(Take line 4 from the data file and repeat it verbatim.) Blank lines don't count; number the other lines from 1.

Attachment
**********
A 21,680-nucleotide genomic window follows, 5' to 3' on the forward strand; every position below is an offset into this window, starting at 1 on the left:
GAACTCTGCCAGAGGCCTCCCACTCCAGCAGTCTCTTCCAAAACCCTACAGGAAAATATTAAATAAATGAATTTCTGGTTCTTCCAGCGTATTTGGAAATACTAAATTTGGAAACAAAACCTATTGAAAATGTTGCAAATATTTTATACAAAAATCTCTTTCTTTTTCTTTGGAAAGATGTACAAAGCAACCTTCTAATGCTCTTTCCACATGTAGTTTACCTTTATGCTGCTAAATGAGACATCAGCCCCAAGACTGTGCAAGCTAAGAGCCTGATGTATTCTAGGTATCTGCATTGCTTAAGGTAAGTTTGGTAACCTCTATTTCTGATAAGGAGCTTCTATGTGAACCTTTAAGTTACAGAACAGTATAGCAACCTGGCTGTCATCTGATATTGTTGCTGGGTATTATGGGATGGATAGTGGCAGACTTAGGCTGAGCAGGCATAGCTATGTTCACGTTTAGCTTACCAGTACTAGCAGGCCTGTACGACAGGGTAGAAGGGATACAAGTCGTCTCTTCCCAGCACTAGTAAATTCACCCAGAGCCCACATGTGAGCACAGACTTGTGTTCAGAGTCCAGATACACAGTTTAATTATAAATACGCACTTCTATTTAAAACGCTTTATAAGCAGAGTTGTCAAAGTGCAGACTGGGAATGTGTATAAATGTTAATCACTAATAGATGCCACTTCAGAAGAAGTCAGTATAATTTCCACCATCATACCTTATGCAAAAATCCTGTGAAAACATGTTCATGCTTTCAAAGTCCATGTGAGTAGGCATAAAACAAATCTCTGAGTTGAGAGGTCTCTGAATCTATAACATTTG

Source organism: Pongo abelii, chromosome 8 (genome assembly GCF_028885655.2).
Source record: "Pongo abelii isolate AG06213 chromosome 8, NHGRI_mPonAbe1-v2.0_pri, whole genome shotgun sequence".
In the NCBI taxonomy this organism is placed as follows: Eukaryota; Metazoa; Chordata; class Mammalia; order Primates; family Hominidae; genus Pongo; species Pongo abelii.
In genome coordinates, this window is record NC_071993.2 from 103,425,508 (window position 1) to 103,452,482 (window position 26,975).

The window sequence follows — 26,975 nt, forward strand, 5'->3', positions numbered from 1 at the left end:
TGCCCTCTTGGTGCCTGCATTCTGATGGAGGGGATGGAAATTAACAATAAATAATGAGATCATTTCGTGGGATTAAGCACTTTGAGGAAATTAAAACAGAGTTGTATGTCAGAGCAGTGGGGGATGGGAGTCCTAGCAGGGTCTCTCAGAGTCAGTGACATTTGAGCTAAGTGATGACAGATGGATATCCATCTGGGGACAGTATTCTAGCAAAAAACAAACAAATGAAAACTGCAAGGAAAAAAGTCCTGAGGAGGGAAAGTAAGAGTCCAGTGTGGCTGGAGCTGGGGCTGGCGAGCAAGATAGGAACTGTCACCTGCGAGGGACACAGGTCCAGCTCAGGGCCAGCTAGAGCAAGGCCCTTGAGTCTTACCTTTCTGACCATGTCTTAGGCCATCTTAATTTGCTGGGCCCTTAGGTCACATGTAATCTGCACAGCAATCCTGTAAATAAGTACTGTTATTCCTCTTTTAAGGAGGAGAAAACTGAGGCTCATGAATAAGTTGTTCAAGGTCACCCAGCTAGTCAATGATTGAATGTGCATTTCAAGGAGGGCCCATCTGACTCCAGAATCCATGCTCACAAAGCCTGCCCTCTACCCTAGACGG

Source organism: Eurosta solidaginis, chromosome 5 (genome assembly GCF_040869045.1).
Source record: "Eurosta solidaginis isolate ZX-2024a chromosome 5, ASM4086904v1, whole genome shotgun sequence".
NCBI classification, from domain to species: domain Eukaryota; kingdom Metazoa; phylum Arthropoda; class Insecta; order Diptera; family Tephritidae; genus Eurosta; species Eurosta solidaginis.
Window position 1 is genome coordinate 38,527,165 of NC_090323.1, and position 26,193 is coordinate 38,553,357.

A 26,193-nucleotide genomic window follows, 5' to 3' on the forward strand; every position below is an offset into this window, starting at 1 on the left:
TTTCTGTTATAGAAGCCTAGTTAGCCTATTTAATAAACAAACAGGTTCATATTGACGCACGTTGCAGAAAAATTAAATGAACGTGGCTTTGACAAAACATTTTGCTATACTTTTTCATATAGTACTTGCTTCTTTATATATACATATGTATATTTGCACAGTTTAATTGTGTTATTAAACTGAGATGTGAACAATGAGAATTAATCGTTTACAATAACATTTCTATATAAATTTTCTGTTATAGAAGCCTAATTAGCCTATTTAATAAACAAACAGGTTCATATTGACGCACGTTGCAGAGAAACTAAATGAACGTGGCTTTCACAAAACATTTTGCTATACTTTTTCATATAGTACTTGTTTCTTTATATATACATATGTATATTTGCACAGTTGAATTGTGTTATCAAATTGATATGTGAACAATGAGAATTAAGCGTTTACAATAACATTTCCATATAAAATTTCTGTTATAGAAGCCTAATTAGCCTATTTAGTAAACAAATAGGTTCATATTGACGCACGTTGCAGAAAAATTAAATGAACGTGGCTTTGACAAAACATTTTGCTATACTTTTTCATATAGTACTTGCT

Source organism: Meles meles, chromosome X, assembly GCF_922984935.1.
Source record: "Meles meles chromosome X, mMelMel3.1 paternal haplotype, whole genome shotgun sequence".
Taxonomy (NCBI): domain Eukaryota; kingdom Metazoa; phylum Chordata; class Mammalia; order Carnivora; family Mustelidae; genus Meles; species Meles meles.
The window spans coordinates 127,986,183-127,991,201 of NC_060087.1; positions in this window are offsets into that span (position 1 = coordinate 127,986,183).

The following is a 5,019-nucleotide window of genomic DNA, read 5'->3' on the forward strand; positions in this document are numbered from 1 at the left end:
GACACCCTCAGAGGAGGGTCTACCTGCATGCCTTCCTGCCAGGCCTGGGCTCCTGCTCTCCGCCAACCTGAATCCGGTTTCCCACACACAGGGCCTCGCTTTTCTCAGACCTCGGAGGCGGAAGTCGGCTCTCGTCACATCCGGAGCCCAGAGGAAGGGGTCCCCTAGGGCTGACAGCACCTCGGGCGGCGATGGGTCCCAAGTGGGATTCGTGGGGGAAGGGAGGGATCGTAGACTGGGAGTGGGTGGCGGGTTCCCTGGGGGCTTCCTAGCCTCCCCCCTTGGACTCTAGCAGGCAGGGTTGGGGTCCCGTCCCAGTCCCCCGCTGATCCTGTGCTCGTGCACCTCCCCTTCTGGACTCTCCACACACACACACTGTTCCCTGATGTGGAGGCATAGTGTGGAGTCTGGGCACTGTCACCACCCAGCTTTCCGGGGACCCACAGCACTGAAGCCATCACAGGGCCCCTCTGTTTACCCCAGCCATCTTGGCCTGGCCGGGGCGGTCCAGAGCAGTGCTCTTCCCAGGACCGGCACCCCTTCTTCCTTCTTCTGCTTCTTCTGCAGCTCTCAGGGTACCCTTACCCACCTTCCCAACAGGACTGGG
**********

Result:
Source record: "Pongo abelii isolate AG06213 chromosome 8, NHGRI_mPonAbe1-v2.0_pri, whole genome shotgun sequence".